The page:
At the height of the global financial crisis in 2008, more than half of British Columbians identified the economy and jobs as the most important issue facing the province. A decade and a half later, that proportion has dropped to 12 per cent.
Housing, health care and public safety are currently more prevalent in the minds of British Columbians.
The fact that British Columbians are not as stressed about the economy as they used to be might lead us to believe that everything is proceeding smoothly. The unique Addressing the Labour Market Gap survey outlines some of the challenges that lie ahead.
The survey collected responses from two distinct groups: A sample of employers, which encompassed business owners and staffers who handle employment matters, and a sample of job seekers, which included adult residents of B.C. who are currently looking for work or who would entertain the opportunity to leave their current full-time or part-time position, if the right opportunity came along.
Each group is facing complexities when it comes to securing positions. More than three in five employers (62 per cent) say it is harder to find qualified candidates now than before the COVID-19 pandemic. The struggle is also real for job seekers, with practically two in five (39 per cent) declaring that it is harder to find a job now than in 2019.
The most striking gap is observed when employers and job seekers are asked about the most appealing elements of job ads. When writing about the positions they are about to offer, employers concentrate primarily on describing the work environment and office culture (50 per cent) and touting additional benefits, such as health, dental or wellness (also 50 per cent). Three other aspects are secondary: Work-life balance (45 per cent), opportunity for advancement (39 per cent and salary (38 per cent).
While the same five features are present on the “wish list” of job seekers, the emphasis is decidedly different. A majority (51 per cent) want to know about the salary first, then focus on work-life balance (42 per cent), additional benefits (39 per cent), advancement (34 per cent) and, ranked last, a company’s work environment and office culture (33 per cent).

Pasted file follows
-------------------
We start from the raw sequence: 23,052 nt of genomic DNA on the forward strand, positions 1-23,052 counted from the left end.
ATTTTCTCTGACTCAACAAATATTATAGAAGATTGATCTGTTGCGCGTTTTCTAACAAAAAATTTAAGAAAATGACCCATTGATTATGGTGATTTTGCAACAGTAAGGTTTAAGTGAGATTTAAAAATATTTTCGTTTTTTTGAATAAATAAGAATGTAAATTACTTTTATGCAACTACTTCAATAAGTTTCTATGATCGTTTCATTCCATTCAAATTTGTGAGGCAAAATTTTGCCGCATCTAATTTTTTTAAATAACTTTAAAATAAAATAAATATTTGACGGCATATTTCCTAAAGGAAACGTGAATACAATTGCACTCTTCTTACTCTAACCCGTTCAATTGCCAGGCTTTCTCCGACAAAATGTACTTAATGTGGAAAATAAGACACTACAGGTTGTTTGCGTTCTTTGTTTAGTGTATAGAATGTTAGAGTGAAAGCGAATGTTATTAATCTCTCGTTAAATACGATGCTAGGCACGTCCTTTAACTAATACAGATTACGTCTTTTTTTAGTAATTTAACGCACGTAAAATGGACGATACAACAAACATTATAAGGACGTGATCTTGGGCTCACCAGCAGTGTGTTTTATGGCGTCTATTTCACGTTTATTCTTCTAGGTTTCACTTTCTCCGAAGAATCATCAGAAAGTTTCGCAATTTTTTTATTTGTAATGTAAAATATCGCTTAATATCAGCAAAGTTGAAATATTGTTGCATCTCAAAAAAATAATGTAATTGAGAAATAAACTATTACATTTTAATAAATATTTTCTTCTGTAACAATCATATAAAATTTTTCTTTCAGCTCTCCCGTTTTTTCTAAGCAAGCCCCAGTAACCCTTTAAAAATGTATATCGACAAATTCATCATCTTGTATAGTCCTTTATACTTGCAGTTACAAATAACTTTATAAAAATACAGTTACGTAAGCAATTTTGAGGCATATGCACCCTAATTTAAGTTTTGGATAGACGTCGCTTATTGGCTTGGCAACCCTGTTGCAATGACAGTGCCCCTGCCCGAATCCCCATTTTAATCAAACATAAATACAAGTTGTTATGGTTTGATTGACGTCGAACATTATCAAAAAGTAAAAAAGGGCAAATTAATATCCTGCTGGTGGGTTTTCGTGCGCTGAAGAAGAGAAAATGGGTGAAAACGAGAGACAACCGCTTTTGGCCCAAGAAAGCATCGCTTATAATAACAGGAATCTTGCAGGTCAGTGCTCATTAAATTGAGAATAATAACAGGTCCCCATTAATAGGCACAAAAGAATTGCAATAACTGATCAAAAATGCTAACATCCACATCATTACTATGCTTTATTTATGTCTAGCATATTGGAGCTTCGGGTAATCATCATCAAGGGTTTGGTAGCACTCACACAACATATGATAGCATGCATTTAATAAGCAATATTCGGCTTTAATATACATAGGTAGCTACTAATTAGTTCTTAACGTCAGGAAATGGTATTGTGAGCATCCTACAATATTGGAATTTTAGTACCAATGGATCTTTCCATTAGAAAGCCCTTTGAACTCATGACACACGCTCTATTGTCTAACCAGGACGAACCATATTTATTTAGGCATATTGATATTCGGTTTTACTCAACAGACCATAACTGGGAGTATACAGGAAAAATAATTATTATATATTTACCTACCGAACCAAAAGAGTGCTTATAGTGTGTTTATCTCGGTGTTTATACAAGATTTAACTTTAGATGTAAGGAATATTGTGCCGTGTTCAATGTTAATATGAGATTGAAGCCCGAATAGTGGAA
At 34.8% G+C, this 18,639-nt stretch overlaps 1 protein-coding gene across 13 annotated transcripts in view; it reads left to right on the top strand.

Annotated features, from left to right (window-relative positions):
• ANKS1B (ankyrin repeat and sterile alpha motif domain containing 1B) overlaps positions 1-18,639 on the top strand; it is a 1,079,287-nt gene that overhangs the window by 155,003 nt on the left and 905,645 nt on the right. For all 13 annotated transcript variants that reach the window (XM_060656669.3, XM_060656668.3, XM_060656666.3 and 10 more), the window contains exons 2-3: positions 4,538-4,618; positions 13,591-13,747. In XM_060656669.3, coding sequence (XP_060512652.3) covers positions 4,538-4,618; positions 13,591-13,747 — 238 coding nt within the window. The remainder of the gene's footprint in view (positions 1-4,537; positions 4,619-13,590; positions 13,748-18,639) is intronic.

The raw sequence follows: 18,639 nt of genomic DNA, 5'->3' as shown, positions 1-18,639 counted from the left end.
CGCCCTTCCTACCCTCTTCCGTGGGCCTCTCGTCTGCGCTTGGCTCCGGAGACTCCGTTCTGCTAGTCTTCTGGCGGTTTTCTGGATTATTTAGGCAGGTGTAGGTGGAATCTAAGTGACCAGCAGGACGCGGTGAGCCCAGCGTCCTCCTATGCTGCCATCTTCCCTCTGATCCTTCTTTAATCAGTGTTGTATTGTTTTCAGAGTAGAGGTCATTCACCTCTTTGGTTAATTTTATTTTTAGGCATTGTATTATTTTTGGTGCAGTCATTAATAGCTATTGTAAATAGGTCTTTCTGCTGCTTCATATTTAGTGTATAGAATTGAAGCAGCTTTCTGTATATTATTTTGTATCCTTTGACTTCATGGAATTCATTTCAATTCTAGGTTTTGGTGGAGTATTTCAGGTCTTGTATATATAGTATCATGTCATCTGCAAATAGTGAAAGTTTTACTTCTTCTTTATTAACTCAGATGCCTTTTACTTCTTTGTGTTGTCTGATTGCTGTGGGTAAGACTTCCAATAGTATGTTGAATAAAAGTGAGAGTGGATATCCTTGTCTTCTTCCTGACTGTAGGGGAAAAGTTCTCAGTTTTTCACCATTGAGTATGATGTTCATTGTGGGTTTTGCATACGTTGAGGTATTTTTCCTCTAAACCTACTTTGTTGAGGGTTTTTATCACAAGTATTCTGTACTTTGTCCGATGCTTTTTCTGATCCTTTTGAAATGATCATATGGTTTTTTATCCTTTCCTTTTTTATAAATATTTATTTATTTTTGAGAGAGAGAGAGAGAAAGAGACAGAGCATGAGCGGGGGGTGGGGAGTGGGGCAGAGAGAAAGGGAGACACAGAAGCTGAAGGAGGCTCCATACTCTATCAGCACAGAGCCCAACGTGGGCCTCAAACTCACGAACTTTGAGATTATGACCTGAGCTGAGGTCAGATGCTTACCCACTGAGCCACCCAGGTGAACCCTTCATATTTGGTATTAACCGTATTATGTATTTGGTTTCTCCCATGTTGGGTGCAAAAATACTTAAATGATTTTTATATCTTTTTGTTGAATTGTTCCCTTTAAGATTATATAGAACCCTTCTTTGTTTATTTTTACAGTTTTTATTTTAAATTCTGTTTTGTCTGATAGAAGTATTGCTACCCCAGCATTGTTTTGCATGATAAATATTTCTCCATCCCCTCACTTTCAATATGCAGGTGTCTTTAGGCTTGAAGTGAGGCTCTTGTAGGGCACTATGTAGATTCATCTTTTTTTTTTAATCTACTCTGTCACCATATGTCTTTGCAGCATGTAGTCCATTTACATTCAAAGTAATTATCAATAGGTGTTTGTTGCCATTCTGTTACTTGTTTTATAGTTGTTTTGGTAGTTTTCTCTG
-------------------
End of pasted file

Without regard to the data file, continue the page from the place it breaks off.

This disconnect suggests how hard it is to communicate in the current labour market. With added inflationary and housing pressures, job seekers are desperate to know how much money they could make if successful in their application. Employers appear to be downplaying pay, hoping that a supposedly superior office culture will be enough to lure candidates.
There are other situations that are making it harder for employers and job seekers to connect. The grind of running a business takes away the opportunity to give all applicants a fair review. At least two in five employers in B.C. find it difficult to manage the administrative tasks associated with hiring (43 per cent), dealing with applications from unsuccessful candidates (40 per cent) and finding adequate time to respond to successful applicants (also 40 per cent).
While these numbers do not represent a majority of business owners and staffers who handle employment matters, they are still noteworthy. The chance to establish a successful connection may be lost if decision makers lack the time and energy to pursue a careful and equitable process.
Job seekers are having a hard time with their part of the equation as well. While technology has made it easier to post résumés and cover letters from anywhere, other aspects of the search are more convoluted. Almost three in five job seekers (59 per cent) admit that they find it difficult to negotiate salaries and offers, and majorities are also flummoxed by networking to find the right opportunities (54 per cent) and getting called for interviews (51 per cent).
There are other challenges that will be important to keep track of in the next few years. Three in 10 job seekers (30 per cent) say they experienced discrimination based on age, race, ethnicity, gender or LGBTQ2S+ status during a job interview process. In addition, a commitment to diversity and inclusion was important for only 26 per cent of employers.
Finally, the testimony of job seekers who feel left behind demands action. Some women painted a gloomy picture of the road back from being stay-at-home mothers. On age, we had a low proportion of go-getters being overlooked because of their youth, and a sizable number of Generation X and Baby Boomers who feel the interview process – and the ultimate decision – did not consider everything they could bring to the table.
Mario Canseco is president of Research Co.
The Addressing the Labour Market Gap survey was developed by the Ministry of Social Development and Poverty Reduction in partnership with the BC Chamber of Commerce. The results are based on an online survey conducted from Feb. 7 to March 3 among 812 employers and 1,225 job seekers in B.C